To get the most out of your Thailand vacation, decide what you'd particularly like to do—party in the big city, lie on the beach, go trekking, and so on—and arrange your trip around the region best suited for that activity. Every region has so much to offer, you'll barely scratch the surface in two weeks. However, if you don't know where to start, the following itinerary will allow you see three very different areas of the country without requiring too many marathon travel days.
Almost every trip to Thailand begins in Bangkok, which is a good place to linger for a day or two, because some of the country's most astounding sights can be found in and around the Old City. You'll probably be exhausted by the pace in a few days, so head down to the beach, where you can swim in clear seas and sip cocktails on white sands. After relaxing for a few days, you'll be ready for more adventures, so head to Thailand's second city, Chiang Mai. The surrounding countryside is beautiful, and even a short stay will give you a chance to visit centuries-old architecture and the Elephant Conservation Center.
Temples and royal buildings, such as Bangkok's Grand Palace, require modest dress (no shorts or tank tops).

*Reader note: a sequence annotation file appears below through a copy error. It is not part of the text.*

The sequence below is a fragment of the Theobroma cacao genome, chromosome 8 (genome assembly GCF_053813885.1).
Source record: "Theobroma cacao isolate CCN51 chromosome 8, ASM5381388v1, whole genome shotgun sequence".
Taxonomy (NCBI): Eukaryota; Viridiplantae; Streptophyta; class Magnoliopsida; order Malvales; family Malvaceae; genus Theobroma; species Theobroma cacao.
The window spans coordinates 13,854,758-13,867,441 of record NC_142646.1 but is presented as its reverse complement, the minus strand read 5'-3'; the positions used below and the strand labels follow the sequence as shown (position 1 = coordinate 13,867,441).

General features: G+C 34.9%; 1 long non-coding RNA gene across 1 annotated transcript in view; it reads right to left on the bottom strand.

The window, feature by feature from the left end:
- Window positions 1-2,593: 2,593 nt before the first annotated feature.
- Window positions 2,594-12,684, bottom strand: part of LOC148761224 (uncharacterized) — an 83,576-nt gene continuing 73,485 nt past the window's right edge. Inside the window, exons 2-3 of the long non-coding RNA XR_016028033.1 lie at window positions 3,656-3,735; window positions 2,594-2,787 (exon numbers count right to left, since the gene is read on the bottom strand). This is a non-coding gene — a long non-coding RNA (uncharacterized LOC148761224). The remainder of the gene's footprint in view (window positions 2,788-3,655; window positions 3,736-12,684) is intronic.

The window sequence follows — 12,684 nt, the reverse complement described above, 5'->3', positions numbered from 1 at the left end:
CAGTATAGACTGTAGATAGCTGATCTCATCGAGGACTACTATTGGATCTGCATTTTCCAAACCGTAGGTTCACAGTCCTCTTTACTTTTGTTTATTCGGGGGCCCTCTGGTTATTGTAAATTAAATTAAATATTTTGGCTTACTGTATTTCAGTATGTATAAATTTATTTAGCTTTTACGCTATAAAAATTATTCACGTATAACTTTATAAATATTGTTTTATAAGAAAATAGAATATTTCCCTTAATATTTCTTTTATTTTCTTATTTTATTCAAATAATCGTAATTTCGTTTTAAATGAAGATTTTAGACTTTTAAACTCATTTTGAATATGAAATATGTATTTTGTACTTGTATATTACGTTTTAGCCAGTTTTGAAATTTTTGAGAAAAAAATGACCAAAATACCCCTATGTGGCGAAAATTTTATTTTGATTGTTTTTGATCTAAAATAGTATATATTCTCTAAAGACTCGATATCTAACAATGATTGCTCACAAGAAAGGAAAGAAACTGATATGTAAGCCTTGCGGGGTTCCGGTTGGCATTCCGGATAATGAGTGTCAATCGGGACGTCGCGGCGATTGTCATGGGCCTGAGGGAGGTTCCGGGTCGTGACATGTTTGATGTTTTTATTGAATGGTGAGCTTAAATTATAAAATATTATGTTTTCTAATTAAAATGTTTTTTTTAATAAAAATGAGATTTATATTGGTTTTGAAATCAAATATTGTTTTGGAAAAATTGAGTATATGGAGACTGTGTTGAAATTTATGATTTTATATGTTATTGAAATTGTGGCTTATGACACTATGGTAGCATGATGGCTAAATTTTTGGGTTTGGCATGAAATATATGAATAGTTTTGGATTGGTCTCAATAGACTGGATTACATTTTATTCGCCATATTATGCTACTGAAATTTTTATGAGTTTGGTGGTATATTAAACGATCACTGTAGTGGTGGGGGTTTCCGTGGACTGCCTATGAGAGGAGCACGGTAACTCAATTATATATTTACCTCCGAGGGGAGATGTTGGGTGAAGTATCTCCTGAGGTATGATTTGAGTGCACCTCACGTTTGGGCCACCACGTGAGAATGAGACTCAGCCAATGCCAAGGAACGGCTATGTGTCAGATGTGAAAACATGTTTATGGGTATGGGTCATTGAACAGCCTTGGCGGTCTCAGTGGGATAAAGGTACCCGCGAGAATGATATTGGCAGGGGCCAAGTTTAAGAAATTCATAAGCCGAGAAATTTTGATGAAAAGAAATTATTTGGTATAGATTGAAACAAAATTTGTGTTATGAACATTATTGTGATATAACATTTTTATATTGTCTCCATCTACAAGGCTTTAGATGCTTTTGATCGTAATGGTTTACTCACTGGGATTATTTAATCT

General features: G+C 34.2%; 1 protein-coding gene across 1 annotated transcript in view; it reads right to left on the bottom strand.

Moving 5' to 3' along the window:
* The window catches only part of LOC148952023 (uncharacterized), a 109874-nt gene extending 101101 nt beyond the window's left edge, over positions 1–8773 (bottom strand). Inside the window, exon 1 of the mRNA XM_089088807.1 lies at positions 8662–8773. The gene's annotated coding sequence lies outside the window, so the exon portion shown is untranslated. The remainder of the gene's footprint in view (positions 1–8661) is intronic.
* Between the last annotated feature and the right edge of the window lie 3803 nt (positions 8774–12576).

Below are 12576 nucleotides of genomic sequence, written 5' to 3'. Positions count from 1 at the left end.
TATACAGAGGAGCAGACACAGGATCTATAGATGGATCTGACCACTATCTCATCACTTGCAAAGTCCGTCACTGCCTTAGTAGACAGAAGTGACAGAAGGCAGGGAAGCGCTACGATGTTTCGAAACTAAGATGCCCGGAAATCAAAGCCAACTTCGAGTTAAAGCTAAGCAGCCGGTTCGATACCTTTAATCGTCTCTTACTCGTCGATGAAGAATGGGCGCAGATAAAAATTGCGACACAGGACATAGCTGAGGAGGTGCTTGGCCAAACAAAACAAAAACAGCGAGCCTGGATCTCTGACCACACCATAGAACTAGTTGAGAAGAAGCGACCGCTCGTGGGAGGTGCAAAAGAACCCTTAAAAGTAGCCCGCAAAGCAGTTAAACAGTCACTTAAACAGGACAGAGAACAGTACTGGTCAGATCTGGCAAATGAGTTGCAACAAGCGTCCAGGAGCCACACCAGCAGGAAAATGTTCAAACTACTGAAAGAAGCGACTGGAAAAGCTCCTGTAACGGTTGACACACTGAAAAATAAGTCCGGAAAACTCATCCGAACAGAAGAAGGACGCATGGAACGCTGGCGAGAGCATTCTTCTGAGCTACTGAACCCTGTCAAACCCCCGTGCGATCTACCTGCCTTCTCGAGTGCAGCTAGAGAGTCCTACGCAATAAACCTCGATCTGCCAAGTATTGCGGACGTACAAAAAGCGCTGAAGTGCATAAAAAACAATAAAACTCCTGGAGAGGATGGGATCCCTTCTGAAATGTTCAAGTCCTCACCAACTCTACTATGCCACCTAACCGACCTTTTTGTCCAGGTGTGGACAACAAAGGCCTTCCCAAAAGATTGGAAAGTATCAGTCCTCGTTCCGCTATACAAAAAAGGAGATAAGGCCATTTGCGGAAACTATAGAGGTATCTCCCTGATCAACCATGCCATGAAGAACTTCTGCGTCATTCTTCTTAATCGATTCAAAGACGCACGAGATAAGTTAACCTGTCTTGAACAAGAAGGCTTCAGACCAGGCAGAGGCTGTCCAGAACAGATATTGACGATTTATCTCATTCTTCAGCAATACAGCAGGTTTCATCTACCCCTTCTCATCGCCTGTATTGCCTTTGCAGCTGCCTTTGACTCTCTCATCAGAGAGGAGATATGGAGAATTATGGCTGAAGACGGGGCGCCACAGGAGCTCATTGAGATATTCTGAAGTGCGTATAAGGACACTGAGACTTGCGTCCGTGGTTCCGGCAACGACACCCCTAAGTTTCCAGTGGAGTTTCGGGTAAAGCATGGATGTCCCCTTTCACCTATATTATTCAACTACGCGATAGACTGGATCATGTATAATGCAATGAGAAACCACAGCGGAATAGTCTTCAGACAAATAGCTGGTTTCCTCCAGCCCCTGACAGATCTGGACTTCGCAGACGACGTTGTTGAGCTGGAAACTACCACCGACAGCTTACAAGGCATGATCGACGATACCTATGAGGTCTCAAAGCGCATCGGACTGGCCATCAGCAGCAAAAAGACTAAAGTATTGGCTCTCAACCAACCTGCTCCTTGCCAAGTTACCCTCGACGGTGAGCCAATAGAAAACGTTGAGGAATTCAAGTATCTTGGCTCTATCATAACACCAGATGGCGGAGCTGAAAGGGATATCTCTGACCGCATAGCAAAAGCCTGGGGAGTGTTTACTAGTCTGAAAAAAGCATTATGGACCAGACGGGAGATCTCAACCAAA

Take a taxi to the Grand Palace or an Express Boat to nearby Tha Chang Pier. Wat Po is a 10-minute walk south. Hire a longtail boat to get to the canals and back at Tha Chang Pier. Khao San Road is a short taxi ride from the pier.
Bangkok Airways owns the airport at Koh Samui, and flights there are relatively expensive due to taxes, but if you book online directly from Bangkok Airways, you might get reduced airfare. Nok Air and AirAsia also offer cheap flights to nearby Surat Thani or Nakhon Si Thammarat, from which you can take a ferry to the island.
Late November through April is the best time to explore the Andaman Coast. For the Gulf Coast there's good weather from late November until August.
Hotels in the south are frequently packed during high season and Thai holidays, so book in advance.
A great alternative to heading north to Chiang Mai is to use Bangkok as a base to explore the Central Plains. Sukhothai Historical Park isn't as famous as Ayutthaya, but it is even more spectacular, and it and the surrounding region would make an excellent two- to three-day side trip from Bangkok.